I don't consider myself an Apple fanboy — for instance, I think whoever is designing Apple software these days is making things overly complicated (with OS X 10.7 through 10.12) — but I am a Jonathan Ive hardware design fanboy. I have a great respect for the industrial design work he and his team do. It’s safe to say that if I were in college these days I’d be studying industrial design instead of the aerospace engineering degree I got way back when.
This article contains a collection of quotes on design from Apple designer Jonathan Ive (or “Jony Ive,” as Steve Jobs called him). (Note: He prefers to refer to himself as a “builder” or “maker” as opposed to a designer.)
For those who don’t know of him, Jonathan Ive is credited with designing almost every Apple product since 1997. Given that very long string of success, I became interested in what Mr. Ive has to say, and to that end, here’s a collection of Jonathan Ive design interview quotes I’ve gathered over the last few years.
John Gruber writes today that The Mac Pro Lives. Perhaps more accurately, at least it seems to have a future.
A quote from this article by Guy Kawasaki about Steve Jobs:
This experience taught me that you should tell the truth and worry less about the consequences for three reasons:
1) Telling the truth is a test of your character and intelligence. You need strength to tell the truth and intelligence to recognize what is true.
2) People yearn for the truth—that is, telling people that their product is good just to be positive doesn’t help them improve it.
3) There’s only one truth, so it’s easier to be consistent if you’re honest. If you are dishonest, you have to keep track of what you said.
“I remember the day I came in and told Steve (Jobs) about the Genius Bar idea and he says, ‘That’s so idiotic! It’ll never work!’” Johnson said. “He said, ‘Ron, you might have the right idea, but here’s the big gap: I’ve never met someone who knows technology who knows how to connect with people. They’re all geeks! You can call it the Geek Bar.’”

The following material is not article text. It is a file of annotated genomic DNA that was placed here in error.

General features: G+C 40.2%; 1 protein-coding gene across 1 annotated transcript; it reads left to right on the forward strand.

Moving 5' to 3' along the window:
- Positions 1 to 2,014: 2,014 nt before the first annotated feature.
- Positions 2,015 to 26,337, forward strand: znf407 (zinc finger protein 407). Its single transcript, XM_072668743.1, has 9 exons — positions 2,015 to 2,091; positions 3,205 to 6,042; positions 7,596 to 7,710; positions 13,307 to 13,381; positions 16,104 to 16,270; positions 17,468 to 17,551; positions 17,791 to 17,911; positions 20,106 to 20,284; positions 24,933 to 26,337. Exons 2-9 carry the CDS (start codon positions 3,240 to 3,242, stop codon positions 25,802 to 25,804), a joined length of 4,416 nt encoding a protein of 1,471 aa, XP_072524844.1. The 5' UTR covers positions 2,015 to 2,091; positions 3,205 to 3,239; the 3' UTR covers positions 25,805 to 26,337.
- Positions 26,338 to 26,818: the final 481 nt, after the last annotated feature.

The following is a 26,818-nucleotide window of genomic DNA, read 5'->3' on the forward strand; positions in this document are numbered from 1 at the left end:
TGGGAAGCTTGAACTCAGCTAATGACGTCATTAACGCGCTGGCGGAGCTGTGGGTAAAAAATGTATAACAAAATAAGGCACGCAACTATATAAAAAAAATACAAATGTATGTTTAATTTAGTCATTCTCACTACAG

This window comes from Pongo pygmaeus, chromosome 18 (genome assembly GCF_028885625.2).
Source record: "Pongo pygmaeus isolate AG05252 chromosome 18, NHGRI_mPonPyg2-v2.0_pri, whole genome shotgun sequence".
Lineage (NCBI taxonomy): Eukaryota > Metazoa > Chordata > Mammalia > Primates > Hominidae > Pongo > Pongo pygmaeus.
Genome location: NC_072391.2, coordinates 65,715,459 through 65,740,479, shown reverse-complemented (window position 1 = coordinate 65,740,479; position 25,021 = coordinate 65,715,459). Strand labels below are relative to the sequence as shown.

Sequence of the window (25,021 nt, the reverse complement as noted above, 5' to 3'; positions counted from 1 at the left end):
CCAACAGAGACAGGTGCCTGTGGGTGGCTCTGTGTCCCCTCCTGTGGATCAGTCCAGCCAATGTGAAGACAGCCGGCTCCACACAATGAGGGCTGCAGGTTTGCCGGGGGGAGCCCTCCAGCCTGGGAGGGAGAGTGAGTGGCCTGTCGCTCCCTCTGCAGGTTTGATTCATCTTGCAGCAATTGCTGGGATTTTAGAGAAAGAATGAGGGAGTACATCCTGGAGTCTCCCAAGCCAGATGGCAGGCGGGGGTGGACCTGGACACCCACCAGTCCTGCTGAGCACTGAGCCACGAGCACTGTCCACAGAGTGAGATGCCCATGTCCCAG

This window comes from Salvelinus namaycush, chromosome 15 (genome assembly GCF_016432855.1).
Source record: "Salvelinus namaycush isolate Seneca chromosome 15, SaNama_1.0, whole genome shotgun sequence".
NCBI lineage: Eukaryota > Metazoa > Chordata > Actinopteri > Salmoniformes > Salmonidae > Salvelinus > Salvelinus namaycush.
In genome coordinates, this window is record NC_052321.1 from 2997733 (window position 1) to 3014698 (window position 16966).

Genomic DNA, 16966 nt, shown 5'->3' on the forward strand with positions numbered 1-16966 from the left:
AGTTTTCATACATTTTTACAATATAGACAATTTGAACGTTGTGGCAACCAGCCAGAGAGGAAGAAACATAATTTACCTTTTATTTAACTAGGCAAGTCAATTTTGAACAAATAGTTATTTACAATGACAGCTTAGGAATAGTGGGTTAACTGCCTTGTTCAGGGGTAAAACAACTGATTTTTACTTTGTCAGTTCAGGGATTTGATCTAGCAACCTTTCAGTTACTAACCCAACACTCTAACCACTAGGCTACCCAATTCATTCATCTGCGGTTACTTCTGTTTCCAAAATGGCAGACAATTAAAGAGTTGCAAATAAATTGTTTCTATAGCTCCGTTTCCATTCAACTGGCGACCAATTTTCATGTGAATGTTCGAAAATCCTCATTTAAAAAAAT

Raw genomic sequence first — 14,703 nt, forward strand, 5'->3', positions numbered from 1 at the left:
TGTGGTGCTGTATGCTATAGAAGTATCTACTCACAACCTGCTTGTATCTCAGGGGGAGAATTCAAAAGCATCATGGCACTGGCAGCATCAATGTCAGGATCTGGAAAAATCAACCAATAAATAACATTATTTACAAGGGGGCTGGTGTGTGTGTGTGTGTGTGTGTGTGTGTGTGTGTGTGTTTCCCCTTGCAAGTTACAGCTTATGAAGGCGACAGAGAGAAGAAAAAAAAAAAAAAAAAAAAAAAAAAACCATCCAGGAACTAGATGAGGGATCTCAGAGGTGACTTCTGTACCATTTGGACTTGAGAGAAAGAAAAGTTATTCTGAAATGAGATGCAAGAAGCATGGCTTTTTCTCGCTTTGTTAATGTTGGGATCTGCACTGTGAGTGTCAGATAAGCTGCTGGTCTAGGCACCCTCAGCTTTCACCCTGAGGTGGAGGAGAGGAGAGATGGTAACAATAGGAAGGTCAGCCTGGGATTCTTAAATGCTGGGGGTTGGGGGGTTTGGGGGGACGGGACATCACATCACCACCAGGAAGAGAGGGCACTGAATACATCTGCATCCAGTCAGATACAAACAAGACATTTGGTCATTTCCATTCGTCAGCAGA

From a Reuters article titled, Apple seeks design perfection at new “spaceship” campus:
“But de la Torre ultimately saw that Apple executives were not trying to evoke the iPhone per se, but rather following something akin to the Platonic ideal of form and dimension. ‘They have arrived at design principles somehow through many years of experimentation, and they are faithful to those principles,’ de la Torre said. Fanatical attention to detail is a key tenet.”
I live in Colorado, where cellular reception can be very hit or miss. As just one example there are only two spots in my apartment where I can make a phone call. So when I’m at home trying to view a website using Safari on my iPhone and the page is loading really slow, I find it really annoying that my iPhone is trying to use my cellular data rather than my home wireless network (WiFi).
Note: Apple implies that the cellular data is “assisting” the WiFi, but with the poor cell reception here, I can confirm that this feature just slows down my iPhone internet speed.
A website named digibarn.com has a collection of images and short stories they call Daniel Kottke’s Amazing Apple Relics. If you’re interested in Apple history it’s a nice little find.
This is a nice article on the best Linux laptops of 2016, including what to look out for in graphics chips and other hardware issues. As I become more disgruntled with Apple and the direction of Macs and MacOS, I thought I’d start looking for a Linux laptop.